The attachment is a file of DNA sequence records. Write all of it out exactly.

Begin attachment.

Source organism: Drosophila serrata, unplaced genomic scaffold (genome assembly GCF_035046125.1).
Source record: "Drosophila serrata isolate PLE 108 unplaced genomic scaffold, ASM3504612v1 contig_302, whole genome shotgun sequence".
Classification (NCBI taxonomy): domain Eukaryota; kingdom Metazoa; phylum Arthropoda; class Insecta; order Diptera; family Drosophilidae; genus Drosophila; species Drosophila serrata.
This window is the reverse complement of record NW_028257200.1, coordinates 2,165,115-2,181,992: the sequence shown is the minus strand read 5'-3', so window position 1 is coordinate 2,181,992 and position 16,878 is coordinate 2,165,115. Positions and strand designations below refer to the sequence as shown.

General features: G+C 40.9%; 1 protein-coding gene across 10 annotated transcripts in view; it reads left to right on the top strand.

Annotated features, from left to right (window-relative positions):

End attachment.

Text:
Source organism: Drosophila serrata, unplaced genomic scaffold (genome assembly GCF_035046125.1).
Source record: "Drosophila serrata isolate PLE 108 unplaced genomic scaffold, ASM3504612v1 contig_302, whole genome shotgun sequence".
Classification (NCBI taxonomy): domain Eukaryota; kingdom Metazoa; phylum Arthropoda; class Insecta; order Diptera; family Drosophilidae; genus Drosophila; species Drosophila serrata.
This window is the reverse complement of record NW_028257200.1, coordinates 2,165,115-2,181,992: the sequence shown is the minus strand read 5'-3', so window position 1 is coordinate 2,181,992 and position 16,878 is coordinate 2,165,115. Positions and strand designations below refer to the sequence as shown.

General features: G+C 40.9%; 1 protein-coding gene across 10 annotated transcripts in view; it reads left to right on the top strand.

Annotated features, from left to right (window-relative positions):